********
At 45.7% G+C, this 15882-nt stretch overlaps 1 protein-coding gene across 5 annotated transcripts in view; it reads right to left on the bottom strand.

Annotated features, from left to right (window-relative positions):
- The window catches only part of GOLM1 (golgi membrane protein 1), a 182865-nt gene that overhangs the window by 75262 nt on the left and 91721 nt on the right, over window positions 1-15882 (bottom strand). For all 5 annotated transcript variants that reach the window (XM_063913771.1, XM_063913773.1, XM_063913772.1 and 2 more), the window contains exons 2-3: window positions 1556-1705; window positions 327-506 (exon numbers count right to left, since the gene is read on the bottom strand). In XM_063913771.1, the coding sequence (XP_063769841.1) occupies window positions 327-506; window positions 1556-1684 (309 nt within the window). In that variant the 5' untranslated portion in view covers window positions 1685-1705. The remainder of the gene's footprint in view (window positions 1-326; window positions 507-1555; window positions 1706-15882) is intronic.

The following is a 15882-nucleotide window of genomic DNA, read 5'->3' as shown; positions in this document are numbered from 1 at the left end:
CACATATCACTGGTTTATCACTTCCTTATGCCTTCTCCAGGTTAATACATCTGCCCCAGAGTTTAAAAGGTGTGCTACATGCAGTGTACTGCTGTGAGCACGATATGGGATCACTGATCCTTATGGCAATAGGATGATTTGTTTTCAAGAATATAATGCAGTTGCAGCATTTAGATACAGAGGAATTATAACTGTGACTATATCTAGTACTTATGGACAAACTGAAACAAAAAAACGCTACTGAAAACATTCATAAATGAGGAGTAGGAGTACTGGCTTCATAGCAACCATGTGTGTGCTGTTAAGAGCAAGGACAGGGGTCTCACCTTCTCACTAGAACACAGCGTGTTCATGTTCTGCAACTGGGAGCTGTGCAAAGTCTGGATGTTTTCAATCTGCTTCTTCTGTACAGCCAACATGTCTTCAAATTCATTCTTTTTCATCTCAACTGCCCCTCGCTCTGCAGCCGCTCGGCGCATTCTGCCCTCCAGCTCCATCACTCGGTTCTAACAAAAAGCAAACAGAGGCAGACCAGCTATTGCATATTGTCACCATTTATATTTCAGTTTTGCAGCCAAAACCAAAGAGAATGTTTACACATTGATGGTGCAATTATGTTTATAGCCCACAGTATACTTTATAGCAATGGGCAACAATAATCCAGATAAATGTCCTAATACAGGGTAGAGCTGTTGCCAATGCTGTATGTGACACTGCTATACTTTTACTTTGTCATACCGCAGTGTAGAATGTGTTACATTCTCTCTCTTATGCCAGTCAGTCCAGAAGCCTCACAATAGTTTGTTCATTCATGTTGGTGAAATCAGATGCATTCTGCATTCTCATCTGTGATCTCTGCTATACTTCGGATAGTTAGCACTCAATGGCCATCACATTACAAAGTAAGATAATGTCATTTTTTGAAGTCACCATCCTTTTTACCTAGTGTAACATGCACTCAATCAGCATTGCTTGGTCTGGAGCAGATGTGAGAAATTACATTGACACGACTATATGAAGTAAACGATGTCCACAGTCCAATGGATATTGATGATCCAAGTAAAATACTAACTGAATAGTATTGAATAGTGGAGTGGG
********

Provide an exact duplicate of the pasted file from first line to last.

At 45.7% G+C, this 15882-nt stretch overlaps 1 protein-coding gene across 5 annotated transcripts in view; it reads right to left on the bottom strand.

Annotated features, from left to right (window-relative positions):
- The window catches only part of GOLM1 (golgi membrane protein 1), a 182865-nt gene that overhangs the window by 75262 nt on the left and 91721 nt on the right, over window positions 1-15882 (bottom strand). For all 5 annotated transcript variants that reach the window (XM_063913771.1, XM_063913773.1, XM_063913772.1 and 2 more), the window contains exons 2-3: window positions 1556-1705; window positions 327-506 (exon numbers count right to left, since the gene is read on the bottom strand). In XM_063913771.1, the coding sequence (XP_063769841.1) occupies window positions 327-506; window positions 1556-1684 (309 nt within the window). In that variant the 5' untranslated portion in view covers window positions 1685-1705. The remainder of the gene's footprint in view (window positions 1-326; window positions 507-1555; window positions 1706-15882) is intronic.

The following is a 15882-nucleotide window of genomic DNA, read 5'->3' as shown; positions in this document are numbered from 1 at the left end:
CACATATCACTGGTTTATCACTTCCTTATGCCTTCTCCAGGTTAATACATCTGCCCCAGAGTTTAAAAGGTGTGCTACATGCAGTGTACTGCTGTGAGCACGATATGGGATCACTGATCCTTATGGCAATAGGATGATTTGTTTTCAAGAATATAATGCAGTTGCAGCATTTAGATACAGAGGAATTATAACTGTGACTATATCTAGTACTTATGGACAAACTGAAACAAAAAAACGCTACTGAAAACATTCATAAATGAGGAGTAGGAGTACTGGCTTCATAGCAACCATGTGTGTGCTGTTAAGAGCAAGGACAGGGGTCTCACCTTCTCACTAGAACACAGCGTGTTCATGTTCTGCAACTGGGAGCTGTGCAAAGTCTGGATGTTTTCAATCTGCTTCTTCTGTACAGCCAACATGTCTTCAAATTCATTCTTTTTCATCTCAACTGCCCCTCGCTCTGCAGCCGCTCGGCGCATTCTGCCCTCCAGCTCCATCACTCGGTTCTAACAAAAAGCAAACAGAGGCAGACCAGCTATTGCATATTGTCACCATTTATATTTCAGTTTTGCAGCCAAAACCAAAGAGAATGTTTACACATTGATGGTGCAATTATGTTTATAGCCCACAGTATACTTTATAGCAATGGGCAACAATAATCCAGATAAATGTCCTAATACAGGGTAGAGCTGTTGCCAATGCTGTATGTGACACTGCTATACTTTTACTTTGTCATACCGCAGTGTAGAATGTGTTACATTCTCTCTCTTATGCCAGTCAGTCCAGAAGCCTCACAATAGTTTGTTCATTCATGTTGGTGAAATCAGATGCATTCTGCATTCTCATCTGTGATCTCTGCTATACTTCGGATAGTTAGCACTCAATGGCCATCACATTACAAAGTAAGATAATGTCATTTTTTGAAGTCACCATCCTTTTTACCTAGTGTAACATGCACTCAATCAGCATTGCTTGGTCTGGAGCAGATGTGAGAAATTACATTGACACGACTATATGAAGTAAACGATGTCCACAGTCCAATGGATATTGATGATCCAAGTAAAATACTAACTGAATAGTATTGAATAGTGGAGTGGG